Active learning instruction: combination of methods of instruction in which students are actively engaged in learning.
Alignment: ensuring that methods of active learning – including activities and assessments -will help students meet learning goals.
Assessments: methods and tools for gauging progress toward and achievement of the learning goals. Often categorized as formative and summative (see definitions below).
ALLEA: All European Academies, is a network of national academies of sciences and of humanities from Western, Central, and Eastern Europe. The current membership comprises 53 academiese from 40 countries; for more information see http://www.interacademies.net/File.aspx?id=21281.
Baby-boomers: people born between 1946 and 1964.
Backward design (reverse design): design of instructional materials and plans by first setting the learning goals, then determining what outcomes would reflect the attainment of those goals, and finally designing the aligned activities and assessments that will enable the accomplishment of the learning goals.
Bioethics: the discussion of controversial ethical practices brought about by advances in biology and medicine.
Biological containment: the combination of safety and security measures used to ensure that microorganisms capable of infection do not escape the research laboratory.
Biological Weapons Convention (BWC): disarmament treaty signed in 1972 that prohibits the development and stockpiling of biological and toxin weapons, along with the means of their weaponization and delivery. The BWC was the first international agreement to ban an entire class of weapons.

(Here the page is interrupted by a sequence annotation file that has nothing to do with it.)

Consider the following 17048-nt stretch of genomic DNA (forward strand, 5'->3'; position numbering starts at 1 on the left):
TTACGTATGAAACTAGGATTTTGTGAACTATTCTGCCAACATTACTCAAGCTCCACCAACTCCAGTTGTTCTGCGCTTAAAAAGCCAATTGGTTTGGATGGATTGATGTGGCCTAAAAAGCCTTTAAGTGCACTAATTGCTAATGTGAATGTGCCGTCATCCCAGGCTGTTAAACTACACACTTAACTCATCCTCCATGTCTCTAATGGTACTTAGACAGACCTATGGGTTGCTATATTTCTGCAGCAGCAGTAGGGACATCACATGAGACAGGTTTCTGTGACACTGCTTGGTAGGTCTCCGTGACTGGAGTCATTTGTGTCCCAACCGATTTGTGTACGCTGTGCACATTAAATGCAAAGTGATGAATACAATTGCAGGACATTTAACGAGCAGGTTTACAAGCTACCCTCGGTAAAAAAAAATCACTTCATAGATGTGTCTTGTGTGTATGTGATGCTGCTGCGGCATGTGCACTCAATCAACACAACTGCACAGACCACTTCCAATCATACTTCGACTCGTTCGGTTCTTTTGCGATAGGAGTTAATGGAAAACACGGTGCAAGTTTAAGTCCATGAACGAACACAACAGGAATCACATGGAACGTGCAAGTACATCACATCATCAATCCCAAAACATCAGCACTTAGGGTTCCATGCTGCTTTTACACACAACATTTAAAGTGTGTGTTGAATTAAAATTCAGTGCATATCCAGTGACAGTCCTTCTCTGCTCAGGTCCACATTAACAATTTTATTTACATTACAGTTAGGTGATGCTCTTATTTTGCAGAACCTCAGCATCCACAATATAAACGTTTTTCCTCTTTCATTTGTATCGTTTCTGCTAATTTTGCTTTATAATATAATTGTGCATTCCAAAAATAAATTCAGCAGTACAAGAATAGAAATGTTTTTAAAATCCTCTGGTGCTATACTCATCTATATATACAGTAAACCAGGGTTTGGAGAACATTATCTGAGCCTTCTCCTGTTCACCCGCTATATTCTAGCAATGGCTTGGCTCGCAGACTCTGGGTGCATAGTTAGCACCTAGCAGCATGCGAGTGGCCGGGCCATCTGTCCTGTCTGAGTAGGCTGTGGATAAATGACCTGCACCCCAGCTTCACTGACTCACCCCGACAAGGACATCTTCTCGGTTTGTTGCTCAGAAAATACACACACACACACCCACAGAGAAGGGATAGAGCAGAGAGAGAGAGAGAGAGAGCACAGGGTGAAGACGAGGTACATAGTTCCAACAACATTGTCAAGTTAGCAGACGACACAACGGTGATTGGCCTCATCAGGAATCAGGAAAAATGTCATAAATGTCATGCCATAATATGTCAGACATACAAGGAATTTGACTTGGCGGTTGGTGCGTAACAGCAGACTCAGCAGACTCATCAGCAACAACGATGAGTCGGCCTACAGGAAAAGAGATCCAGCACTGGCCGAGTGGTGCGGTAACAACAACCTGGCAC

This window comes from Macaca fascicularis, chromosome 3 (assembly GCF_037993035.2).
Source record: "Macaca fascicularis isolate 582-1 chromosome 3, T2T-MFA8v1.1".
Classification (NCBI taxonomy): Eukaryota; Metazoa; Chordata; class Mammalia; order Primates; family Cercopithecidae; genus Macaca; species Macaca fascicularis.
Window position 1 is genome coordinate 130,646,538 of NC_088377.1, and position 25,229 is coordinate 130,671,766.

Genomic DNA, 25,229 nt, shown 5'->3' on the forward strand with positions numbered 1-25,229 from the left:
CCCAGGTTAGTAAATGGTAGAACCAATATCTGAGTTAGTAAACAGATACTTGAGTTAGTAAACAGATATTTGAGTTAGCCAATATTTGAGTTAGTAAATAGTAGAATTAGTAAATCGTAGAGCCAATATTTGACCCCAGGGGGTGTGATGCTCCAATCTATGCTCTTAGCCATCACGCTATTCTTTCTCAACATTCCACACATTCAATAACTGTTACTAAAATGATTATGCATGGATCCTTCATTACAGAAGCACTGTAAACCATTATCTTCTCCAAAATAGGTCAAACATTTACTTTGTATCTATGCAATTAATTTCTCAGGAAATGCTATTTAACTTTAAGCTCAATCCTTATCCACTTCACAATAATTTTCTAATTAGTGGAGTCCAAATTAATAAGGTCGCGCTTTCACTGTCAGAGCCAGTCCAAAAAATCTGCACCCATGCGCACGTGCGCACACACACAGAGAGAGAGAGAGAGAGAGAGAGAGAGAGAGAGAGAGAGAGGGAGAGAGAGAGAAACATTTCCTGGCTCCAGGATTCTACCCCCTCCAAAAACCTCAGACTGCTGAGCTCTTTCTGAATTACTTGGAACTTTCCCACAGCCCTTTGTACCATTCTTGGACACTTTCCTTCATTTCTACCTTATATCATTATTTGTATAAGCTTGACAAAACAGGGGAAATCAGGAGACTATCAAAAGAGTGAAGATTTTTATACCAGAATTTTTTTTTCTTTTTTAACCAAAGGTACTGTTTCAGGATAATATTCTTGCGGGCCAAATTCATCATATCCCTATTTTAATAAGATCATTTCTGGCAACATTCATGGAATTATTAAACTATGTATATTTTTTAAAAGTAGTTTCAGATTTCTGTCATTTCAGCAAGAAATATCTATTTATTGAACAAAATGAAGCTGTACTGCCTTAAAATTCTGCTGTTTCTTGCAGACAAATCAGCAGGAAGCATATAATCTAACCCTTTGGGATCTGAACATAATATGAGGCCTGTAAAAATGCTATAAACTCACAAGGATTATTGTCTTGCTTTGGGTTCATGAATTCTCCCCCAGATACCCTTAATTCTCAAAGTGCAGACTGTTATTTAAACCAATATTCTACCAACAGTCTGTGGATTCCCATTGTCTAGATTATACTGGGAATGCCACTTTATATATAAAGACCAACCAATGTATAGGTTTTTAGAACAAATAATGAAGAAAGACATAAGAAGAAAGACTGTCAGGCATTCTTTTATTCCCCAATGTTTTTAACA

Biosafety: “the containment principles, technologies and practices that are implemented to prevent unintentional exposure to pathogens and toxins or their accidental release” (WHO, 2006:iii).
Biosecurity: “the protection, control and accountability for valuable biological materials[including information] … within laboratories in order to prevent their unauthorized access, loss, theft, misuse, diversion or intentional release” (WHO, 2006:iii).
Biosecurity Engagement Program (BEP): U.S. State Department Program “committed to developing cooperative international programs that promote the safe, secure and responsible use of biological materials that are at risk of accidental release or intentional misuse” (http://www.bepstate.net/).
Bloom’s taxonomy: the six levels of cognition that represent a continuum of increasingly more conceptual learning tasks: knowledge, comprehension, application, analysis, synthesis and evaluation.
Code of Conduct: scientific organizations as well as governments have or support codes of conduct as one way to establish and promote responsible conduct, “thereby reducing threats
associated with malign misuse of science, particularly areas associated with modern biotechnology” (Rappert, 2003).
Cognition: mechanisms that the brain uses to acquire and process knowledge and analyze information.